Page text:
Poll shows no Corona panic among Greeks
We are all in it. 185 countries are victims of the so called “invisible deadly enemy”. We have been all, more or less, asked to do the minimum: stay at home and wash our hands. Which, in theory, we have been doing since our mothers first asked us to do so.
Yet, we are not all the same. We do not react the same way when someone, whether this is your mother or the state orders you to do something “for your own good!” Some of us obey, some don’t. Some of us take it as it is and believe in it, some of us prefer to seek for alternative explanations, become conspiratorial, blame everything and everyone else but the actual “Covid-19”, but eventually we bow to the order; albeit with a delay which works at our expense. Leaders, included.
So, it was a welcome surprise when I received the other day, a yet unpublished report on the social behaviour of the Greeks “in the era of Covid-19”. This research -the first of its kind in this country- was conducted by a well-known social research company which interviewed 1.603 men and women over 17 years old. The interviews were both by phone and face to face, between 26 and 28 of March, in other words, at the beginning of the pandemic. It is an interesting picture of how the society reacted to an unknown disease potentially lethal that could affect everybody. It shows how people decide to resist the reality and how they think that the virus is not going to hit them.
Starting with the awareness of the disease, when asked how much informed they were about the Covid-19, a high percentage (67 percent) of the participants, answered that they were “very well informed” and a similar high percentage said that they were well informed about “the ways the virus is transmitted”, also, “who are the vulnerable groups in the society” and “what are the main symptoms of the disease”.
Going further, when asked where did they get their information about the disease, most of them (66 percent) answered “from TV”, although very close to it, came the “Daily briefing by the Head Scientist of the Greek Ministry of Health” (63 percent), followed by “Social Media” and “Websites”. The percentage drops steeply, under 8 percent, where only few reply that they got their information from their friends and relatives, from their family doctor or from the radio.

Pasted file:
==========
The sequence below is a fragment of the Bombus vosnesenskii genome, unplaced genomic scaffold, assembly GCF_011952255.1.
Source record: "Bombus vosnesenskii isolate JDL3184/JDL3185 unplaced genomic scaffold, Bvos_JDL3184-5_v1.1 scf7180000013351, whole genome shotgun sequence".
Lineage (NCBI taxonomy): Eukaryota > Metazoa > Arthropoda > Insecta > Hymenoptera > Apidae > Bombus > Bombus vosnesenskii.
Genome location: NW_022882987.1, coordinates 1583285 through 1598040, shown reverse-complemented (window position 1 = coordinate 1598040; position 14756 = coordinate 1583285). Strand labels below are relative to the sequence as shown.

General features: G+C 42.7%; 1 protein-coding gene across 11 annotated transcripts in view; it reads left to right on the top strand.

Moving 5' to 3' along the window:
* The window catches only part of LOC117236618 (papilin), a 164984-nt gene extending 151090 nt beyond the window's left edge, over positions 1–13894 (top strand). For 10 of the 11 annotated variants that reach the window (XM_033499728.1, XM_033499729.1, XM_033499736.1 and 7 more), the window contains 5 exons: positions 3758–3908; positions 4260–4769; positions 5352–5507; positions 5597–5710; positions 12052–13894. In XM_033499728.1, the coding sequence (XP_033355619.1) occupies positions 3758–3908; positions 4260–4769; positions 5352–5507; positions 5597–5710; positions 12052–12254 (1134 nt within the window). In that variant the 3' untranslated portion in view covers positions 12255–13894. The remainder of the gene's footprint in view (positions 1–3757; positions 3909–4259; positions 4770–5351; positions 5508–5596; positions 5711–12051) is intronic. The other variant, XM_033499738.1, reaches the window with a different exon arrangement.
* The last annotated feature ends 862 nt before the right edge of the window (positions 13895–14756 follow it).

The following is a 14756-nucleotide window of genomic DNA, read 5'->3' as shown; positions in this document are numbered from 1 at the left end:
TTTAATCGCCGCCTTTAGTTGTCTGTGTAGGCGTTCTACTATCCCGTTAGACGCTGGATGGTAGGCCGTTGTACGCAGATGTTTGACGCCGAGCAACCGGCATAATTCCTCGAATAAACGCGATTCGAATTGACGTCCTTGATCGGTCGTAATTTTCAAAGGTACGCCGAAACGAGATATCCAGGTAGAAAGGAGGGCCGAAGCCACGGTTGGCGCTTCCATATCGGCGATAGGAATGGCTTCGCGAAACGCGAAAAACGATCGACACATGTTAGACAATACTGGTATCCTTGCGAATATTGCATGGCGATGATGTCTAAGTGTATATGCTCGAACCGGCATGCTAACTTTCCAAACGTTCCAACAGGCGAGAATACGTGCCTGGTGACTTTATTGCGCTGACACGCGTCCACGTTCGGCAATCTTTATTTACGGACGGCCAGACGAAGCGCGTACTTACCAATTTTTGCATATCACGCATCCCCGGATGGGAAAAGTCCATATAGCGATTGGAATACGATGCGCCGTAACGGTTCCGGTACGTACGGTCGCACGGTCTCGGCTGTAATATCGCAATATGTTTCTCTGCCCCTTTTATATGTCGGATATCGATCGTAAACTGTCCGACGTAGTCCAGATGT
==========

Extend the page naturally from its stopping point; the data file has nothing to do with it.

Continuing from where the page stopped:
With such a sudden shock to the life of everyone, it is not surprising that a high percentage (63 percent) admit that Covid-19 changed their daily life “very much”. However, less than half of the respondents “stayed at home” the previous day. The rest were out from fifteen minutes to ten hours! A similar percentage-less than half of the total- had not met anybody else other than members of their own family during the last three days.
Greeks, I suppose like most people, saw the range of their activities shrink to the bare minimum. The reason that they would go out of the house, would be primarily to replenish their food supplies. So “going to the supermarket for shopping” was the thing that 62 percent of the respondents did during the last three days before their interview; and the next thing (51 percent), was going out with their car. The interesting findings are at the bottom of the table. Nobody (0 percent) went to a social gathering and only (1 percent) went on holidays (even for a few days), took a taxi or went to the church!
With regards to home supplies, things at the beginning of the epidemic looked good. Most households had hand soap, cleaning materials and antiseptics, toilet paper and medicines. Asked about their health, most of them replied “perfect”, and 68 percent of them had none of the corona virus symptoms, i.e. cough, sore throat, fever, difficulty in breathing etc. But when asked whether they would have the diagnostic test for Covid-19, they were reluctant and half of them would take it “only if my doctor told me so”.
Until the 26th of March, only 6 percent of the Greek respondents knew anybody who had been struck by the virus and almost half of them were sure that, in the last three days before the interview, they had had no contact with a Covid-19 symptomatic or asymptomatic victim.
All that was up to the 26th of March. Twenty days later, and after a series of strict measures, Greece is in a relatively good state. Yesterday figures were: 2,192 cases, 102 deaths, 269 patients recovered. The first two cases had appeared on February 27. But the danger remains, they are being told by the protagonist of this medical drama, the Head of the Scientific Committee of the Greek Ministry of Health, a soft-spoken eminent professor of epidemiology who by now has become a household name through his daily briefings. But it is a drama for which we do not yet know the end.